But then, to what are they sanctified of the Holy Ghost thus? Unto Christ's obedience and the sprinkling of His blood; for "Jesus Christ" belongs to both these clauses. This again is a difficulty to some minds. They would rather have placed the sprinkling of the blood first, and obedience next. I can understand them, but do not in the least agree with them. Indeed such difficulties serve to show where people are. The root of all is that people are occupied about themselves first, instead of leaning on the Lord. No doubt if a person were at once to be brought into the comfort of full peace with God through the sprinkling of the blood of Jesus, this would suit the heart's sense of its own need. But it is not what the word of God gives us by that converted soul, to whose case I have adverted. What is it that Saul of Tarsus says as the effect of the light of God shining on his soul? "Lord, what wilt thou have me to do?" And was not this before he knew all the comfort and blessing of the sprinkling of the blood of Jesus?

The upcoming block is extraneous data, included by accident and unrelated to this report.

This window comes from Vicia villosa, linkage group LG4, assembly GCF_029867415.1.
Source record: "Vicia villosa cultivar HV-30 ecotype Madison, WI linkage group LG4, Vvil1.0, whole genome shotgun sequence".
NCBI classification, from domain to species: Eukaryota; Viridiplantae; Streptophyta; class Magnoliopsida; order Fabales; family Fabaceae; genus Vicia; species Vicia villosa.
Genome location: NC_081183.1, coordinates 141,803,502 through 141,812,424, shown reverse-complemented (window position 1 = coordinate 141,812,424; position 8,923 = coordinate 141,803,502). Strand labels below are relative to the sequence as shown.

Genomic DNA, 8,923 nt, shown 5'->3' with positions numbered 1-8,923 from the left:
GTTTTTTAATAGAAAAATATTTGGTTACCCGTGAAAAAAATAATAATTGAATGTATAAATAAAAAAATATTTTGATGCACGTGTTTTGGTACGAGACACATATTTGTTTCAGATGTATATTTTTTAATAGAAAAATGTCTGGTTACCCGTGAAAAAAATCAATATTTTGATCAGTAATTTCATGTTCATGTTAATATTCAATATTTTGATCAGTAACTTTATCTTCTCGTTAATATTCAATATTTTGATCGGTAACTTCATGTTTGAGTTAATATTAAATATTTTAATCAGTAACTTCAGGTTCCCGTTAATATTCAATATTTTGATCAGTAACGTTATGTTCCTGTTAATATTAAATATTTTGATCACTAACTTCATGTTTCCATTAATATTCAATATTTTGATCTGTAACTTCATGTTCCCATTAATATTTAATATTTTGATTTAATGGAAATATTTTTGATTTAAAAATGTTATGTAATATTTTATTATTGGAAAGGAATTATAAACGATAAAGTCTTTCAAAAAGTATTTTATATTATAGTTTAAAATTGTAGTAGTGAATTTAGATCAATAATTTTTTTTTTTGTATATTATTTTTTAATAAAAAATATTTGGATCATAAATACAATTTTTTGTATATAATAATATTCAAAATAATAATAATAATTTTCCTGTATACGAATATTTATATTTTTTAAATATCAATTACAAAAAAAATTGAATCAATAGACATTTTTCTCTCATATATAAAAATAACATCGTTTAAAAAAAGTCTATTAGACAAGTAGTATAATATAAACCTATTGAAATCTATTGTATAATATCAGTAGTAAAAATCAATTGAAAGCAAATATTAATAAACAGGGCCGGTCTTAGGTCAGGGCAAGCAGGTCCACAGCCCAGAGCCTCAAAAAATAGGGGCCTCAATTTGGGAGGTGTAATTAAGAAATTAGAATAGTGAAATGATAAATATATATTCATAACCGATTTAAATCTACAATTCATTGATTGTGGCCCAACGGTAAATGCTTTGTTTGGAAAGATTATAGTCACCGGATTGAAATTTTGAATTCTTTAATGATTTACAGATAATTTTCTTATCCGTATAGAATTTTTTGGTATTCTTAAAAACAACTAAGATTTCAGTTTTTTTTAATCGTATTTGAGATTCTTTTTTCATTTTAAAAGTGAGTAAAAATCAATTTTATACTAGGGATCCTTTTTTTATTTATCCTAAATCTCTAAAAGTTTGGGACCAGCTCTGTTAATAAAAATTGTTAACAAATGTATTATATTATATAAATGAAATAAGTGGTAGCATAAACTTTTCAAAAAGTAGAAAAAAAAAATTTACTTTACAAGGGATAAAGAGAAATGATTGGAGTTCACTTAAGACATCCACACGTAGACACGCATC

The first impulse of a converted man is to do the will of God. There may be no sense of liberty yet, nor even joy in the Lord; there can be no solid peace whatever. All this will come in due time, and it may be very rapidly, even the self-same hour; but the very first thing that a soul born of God feels is the desire at all cost to do the will of God. It is exactly what filled Jesus perfectly. It was not a question of what He was to gain or what He was to avoid; but as it is written, "Lo, I come, to do thy will, O God." To my mind, nothing is more wonderful in our blessed Lord here below than this devotedness to His Father, not merely now and again, but as the one motive that animated Him from the beginning to the end of His course here below. He came to do the will of God, and this not as the law proposed, in order that it might be well with Him, and He might live long in the earth; He never had such a motive though He fulfilled the law perfectly. On the contrary, He knew quite well before coming that He was not here for a long life, but to die on the cross. He was about to be a sacrifice for sin, giving Himself up spite of suffering, not only from man, but from God. But at all cost God's will must be done; "by the which will we are sanctified through the offering of the body of Jesus Christ once for all." The self-same principle is true in the believer, although of course it is pure grace toward him, whereas it was moral perfectness in Jesus. In our case it is all through Jesus. It is the Holy Ghost no doubt producing it. It is the instinct of that new nature, of life in the believer, who, being born of God, has this necessary feeling of the new nature, the desire to do the will of God. In point of fact Christ is the life of the believer; and we can well understand, therefore, that the life of Christ, whether viewed in all its perfection in Him, or whether it is seen modified in ourselves, is nevertheless just the same life, in our case hindered alas! by all sorts of circumstances, and above all by the evil of our old nature that surrounds it, in Him, as we know, absolutely perfect and without mixture.